Create underwater breakwaters below 12 metres of sea level, located in certain open bays, but invisible from the landside. These will protect the erosion of our sandy beaches and possibly extend them. Construction methods would be the same utilised for the above mentioned artificial reefs. This will also create more shelter for boating and create the right conditions for flora and fauna.
Create tetrapots or quatropots (concrete blocks to support sea walls like those at Ċirkewwa). For the blocks below sea level these can consist of washed gravel from excavation waste, sand from lower coralline limestone, and cement. In order to achieve the required weight, these concrete blocks can be larger than those cast with lower coralline limestone (hardstone). These could also be used on a periphery of the underwater breakwater or artificial reefs mentioned above.
Create a large upmarket marina similar to Port Grimaud, in the south of France, where a marina for yachts is linked with luxury accommodation. Any reclamation must be contained in shallow areas within a bay, with concrete piles and a breakwater constructed before any material is disposed of between the contained areas.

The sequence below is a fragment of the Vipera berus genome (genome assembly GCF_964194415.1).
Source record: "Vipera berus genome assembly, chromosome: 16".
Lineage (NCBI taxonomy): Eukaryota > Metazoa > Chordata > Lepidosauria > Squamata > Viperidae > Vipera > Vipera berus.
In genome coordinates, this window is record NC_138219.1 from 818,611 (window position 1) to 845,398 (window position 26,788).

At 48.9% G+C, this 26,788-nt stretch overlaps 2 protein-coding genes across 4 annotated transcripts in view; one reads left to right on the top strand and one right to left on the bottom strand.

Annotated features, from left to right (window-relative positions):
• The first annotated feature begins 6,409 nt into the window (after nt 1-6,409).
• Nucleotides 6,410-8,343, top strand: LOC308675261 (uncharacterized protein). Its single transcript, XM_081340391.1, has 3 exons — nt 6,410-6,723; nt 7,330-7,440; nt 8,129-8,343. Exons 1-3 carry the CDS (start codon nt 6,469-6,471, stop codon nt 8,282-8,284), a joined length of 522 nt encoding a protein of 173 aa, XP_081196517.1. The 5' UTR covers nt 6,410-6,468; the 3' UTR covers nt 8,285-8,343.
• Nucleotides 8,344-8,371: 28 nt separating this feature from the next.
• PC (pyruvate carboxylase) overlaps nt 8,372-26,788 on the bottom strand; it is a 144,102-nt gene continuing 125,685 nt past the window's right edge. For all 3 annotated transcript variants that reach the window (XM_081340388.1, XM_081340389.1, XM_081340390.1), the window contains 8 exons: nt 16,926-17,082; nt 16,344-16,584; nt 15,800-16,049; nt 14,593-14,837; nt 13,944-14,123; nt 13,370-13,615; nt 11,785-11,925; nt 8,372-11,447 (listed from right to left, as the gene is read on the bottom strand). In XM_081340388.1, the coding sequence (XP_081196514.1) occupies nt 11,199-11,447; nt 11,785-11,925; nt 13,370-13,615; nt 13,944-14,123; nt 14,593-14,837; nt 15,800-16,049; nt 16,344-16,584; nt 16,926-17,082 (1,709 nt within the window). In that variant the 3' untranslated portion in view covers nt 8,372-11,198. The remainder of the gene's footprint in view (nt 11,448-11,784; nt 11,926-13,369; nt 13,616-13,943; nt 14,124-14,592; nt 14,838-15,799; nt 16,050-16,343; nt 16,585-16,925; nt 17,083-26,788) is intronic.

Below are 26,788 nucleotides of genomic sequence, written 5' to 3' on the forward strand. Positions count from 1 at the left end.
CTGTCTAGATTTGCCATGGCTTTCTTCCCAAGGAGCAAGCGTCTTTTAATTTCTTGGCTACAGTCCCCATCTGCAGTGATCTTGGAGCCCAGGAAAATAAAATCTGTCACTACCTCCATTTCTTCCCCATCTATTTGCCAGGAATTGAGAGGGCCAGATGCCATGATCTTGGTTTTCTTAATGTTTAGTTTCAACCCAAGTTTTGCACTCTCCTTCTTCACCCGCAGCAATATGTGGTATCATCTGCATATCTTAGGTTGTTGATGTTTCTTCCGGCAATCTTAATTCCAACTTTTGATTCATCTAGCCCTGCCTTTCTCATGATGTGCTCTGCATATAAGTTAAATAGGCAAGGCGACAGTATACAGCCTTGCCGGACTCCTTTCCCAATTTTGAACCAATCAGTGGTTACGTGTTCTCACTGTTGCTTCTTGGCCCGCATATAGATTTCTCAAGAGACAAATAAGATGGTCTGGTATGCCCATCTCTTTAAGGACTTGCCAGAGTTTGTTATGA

Use it for new road sub-base (see figure 2). Instead of a bitumen mix sub base we can use a thicker concrete base using washed excavation stone gravel with a slightly thicker final wearing bitumen course to guarantee tyre grip for a period of 10 years. The present lower bitumen base mix is not adequate since it is too soft. This makes the present imported good quality gravel and top wearing course recede to the lower level of the bitumen layer due to hot weather and heavy loads, with slippery road surfaces after just a few years.
Having studied this subject in depth I can definitely conclude the following:
• NO to land reclamation by the coast;
• NO to dumping of clean excavation material into disused quarries;
• YES to dumping of demolition waste into the few available disused quarries;
• YES to reusing Malta’s only raw material on large scale in the best possible manner;
• YES to the creation of artificial underwater reefs;
• YES to the creation of underwater breakwaters;
• YES to the reuse of excavation waste in road construction;
• YES for its reuse instead of lower coralline gravel hardstone for non-structural use;
• YES to the creation of up to three depots (one north, one south, one in Gozo) from where one can buy selected grades of stone for its reuse for different purposes.
The disposal of waste generated by construction activity is an acute national problem which we must resolve now. Not another second should be wasted, and a 50-year holistic plan has to be devised, as continuing to fire-fight the issue is no longer an option. I therefore strongly recommend the government appoints a professional and technical team to put forward a practical and feasible plan.
We certainly shouldn’t burden the next generation with acute problems that we should be able to solve ourselves today.